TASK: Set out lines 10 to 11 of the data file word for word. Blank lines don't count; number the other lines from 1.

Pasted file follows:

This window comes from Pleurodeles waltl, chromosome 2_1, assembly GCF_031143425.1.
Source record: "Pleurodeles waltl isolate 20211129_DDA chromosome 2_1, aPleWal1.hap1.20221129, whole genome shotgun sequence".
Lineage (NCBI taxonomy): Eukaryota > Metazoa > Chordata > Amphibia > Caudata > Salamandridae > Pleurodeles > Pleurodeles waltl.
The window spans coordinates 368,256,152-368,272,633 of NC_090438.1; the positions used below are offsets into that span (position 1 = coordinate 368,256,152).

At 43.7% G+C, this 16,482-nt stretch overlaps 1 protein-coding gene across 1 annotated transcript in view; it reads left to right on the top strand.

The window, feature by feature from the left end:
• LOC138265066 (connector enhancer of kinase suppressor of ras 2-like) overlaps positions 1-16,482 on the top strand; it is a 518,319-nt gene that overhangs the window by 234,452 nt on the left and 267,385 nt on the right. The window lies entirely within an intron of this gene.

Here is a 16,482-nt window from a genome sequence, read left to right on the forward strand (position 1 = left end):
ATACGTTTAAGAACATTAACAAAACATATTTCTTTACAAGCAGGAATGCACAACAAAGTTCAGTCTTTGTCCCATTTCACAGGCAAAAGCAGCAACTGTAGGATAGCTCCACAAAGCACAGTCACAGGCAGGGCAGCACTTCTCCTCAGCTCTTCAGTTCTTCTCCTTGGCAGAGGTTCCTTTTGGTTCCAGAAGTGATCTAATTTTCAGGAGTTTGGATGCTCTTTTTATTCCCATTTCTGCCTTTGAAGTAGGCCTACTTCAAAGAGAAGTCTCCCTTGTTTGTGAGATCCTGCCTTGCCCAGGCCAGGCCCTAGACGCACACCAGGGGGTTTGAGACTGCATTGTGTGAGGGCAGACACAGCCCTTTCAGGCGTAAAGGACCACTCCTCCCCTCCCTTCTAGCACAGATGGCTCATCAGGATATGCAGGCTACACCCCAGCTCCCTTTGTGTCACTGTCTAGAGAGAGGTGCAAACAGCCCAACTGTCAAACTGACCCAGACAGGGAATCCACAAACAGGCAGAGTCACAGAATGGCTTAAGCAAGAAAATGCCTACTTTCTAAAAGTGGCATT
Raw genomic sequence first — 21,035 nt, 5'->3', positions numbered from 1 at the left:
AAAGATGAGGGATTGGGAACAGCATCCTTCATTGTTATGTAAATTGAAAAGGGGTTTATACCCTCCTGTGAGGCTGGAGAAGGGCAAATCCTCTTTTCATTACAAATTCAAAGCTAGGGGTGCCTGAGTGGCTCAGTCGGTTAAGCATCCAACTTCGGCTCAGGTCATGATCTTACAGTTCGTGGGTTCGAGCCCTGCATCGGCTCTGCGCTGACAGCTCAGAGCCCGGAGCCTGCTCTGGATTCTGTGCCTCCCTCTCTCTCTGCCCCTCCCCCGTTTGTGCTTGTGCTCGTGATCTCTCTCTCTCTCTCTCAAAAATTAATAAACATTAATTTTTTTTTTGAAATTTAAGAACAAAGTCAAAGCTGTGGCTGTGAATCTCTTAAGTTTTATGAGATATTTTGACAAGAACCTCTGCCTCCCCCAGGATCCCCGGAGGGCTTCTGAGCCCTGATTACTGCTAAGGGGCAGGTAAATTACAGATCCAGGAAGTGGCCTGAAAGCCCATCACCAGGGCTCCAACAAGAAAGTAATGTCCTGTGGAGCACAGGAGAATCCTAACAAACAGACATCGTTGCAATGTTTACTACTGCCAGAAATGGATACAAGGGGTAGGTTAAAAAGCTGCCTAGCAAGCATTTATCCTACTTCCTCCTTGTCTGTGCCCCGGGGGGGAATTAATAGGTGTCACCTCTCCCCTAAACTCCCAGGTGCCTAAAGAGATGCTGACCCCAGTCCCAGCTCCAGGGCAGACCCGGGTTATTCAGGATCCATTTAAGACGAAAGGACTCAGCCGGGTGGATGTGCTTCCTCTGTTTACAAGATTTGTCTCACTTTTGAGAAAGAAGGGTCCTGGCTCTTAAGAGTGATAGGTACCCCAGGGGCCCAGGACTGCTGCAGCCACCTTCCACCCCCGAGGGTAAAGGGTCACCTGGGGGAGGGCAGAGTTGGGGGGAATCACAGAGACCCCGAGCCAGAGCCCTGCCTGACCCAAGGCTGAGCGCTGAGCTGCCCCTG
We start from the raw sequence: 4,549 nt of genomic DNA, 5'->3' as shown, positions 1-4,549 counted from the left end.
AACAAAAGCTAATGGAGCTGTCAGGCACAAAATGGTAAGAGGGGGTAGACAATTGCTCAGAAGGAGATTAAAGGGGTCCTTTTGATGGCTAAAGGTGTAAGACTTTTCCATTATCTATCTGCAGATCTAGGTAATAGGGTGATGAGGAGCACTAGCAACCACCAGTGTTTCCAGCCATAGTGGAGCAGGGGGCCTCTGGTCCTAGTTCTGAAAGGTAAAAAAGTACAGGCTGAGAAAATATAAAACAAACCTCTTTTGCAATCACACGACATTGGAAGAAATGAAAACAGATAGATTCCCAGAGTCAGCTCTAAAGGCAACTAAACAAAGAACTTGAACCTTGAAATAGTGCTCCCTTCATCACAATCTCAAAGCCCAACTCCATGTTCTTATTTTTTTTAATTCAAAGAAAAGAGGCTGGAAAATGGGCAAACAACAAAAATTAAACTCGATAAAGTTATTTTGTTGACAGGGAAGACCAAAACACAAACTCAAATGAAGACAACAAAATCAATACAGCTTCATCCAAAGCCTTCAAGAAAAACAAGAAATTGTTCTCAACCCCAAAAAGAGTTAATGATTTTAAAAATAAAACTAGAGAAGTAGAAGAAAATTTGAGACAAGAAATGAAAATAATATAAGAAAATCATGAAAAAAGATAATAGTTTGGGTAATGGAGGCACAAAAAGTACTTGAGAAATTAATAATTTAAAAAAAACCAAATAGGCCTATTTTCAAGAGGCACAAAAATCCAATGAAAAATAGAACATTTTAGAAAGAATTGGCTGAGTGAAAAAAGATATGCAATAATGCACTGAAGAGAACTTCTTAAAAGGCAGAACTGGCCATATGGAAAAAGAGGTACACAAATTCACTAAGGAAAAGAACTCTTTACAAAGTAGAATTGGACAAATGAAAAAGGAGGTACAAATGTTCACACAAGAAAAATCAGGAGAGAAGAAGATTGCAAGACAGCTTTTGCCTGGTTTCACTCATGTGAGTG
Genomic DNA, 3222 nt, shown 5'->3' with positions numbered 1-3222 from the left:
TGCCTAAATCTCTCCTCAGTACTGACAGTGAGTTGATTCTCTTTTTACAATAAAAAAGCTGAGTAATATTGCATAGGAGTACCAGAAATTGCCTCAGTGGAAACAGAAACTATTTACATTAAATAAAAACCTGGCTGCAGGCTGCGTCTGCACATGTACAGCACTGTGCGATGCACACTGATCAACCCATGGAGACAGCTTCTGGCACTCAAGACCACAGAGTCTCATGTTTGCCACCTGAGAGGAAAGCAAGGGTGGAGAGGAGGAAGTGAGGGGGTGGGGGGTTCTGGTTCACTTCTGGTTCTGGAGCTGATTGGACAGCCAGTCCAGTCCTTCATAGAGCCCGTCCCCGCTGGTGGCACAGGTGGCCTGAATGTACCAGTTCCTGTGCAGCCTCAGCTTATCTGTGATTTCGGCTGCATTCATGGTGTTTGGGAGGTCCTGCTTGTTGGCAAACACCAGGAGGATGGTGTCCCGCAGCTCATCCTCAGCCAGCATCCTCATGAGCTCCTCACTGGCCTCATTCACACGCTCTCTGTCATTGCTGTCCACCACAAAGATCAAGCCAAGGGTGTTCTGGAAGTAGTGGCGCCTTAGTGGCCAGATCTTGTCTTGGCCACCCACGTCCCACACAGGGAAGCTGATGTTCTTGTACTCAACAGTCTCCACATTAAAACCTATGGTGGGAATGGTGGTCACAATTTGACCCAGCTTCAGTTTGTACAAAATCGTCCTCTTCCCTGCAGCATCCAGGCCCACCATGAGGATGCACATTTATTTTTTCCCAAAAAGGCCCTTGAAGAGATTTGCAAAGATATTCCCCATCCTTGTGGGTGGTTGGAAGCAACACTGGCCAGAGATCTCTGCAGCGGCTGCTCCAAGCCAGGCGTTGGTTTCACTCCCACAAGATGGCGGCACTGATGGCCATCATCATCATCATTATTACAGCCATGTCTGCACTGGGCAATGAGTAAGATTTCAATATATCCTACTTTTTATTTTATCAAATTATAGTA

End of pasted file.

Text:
Raw genomic sequence first — 21,035 nt, 5'->3', positions numbered from 1 at the left:
AAAGATGAGGGATTGGGAACAGCATCCTTCATTGTTATGTAAATTGAAAAGGGGTTTATACCCTCCTGTGAGGCTGGAGAAGGGCAAATCCTCTTTTCATTACAAATTCAAAGCTAGGGGTGCCTGAGTGGCTCAGTCGGTTAAGCATCCAACTTCGGCTCAGGTCATGATCTTACAGTTCGTGGGTTCGAGCCCTGCATCGGCTCTGCGCTGACAGCTCAGAGCCCGGAGCCTGCTCTGGATTCTGTGCCTCCCTCTCTCTCTGCCCCTCCCCCGTTTGTGCTTGTGCTCGTGATCTCTCTCTCTCTCTCTCAAAAATTAATAAACATTAATTTTTTTTTTGAAATTTAAGAACAAAGTCAAAGCTGTGGCTGTGAATCTCTTAAGTTTTATGAGATATTTTGACAAGAACCTCTGCCTCCCCCAGGATCCCCGGAGGGCTTCTGAGCCCTGATTACTGCTAAGGGGCAGGTAAATTACAGATCCAGGAAGTGGCCTGAAAGCCCATCACCAGGGCTCCAACAAGAAAGTAATGTCCTGTGGAGCACAGGAGAATCCTAACAAACAGACATCGTTGCAATGTTTACTACTGCCAGAAATGGATACAAGGGGTAGGTTAAAAAGCTGCCTAGCAAGCATTTATCCTACTTCCTCCTTGTCTGTGCCCCGGGGGGGAATTAATAGGTGTCACCTCTCCCCTAAACTCCCAGGTGCCTAAAGAGATGCTGACCCCAGTCCCAGCTCCAGGGCAGACCCGGGTTATTCAGGATCCATTTAAGACGAAAGGACTCAGCCGGGTGGATGTGCTTCCTCTGTTTACAAGATTTGTCTCACTTTTGAGAAAGAAGGGTCCTGGCTCTTAAGAGTGATAGGTACCCCAGGGGCCCAGGACTGCTGCAGCCACCTTCCACCCCCGAGGGTAAAGGGTCACCTGGGGGAGGGCAGAGTTGGGGGGAATCACAGAGACCCCGAGCCAGAGCCCTGCCTGACCCAAGGCTGAGCGCTGAGCTGCCCCTG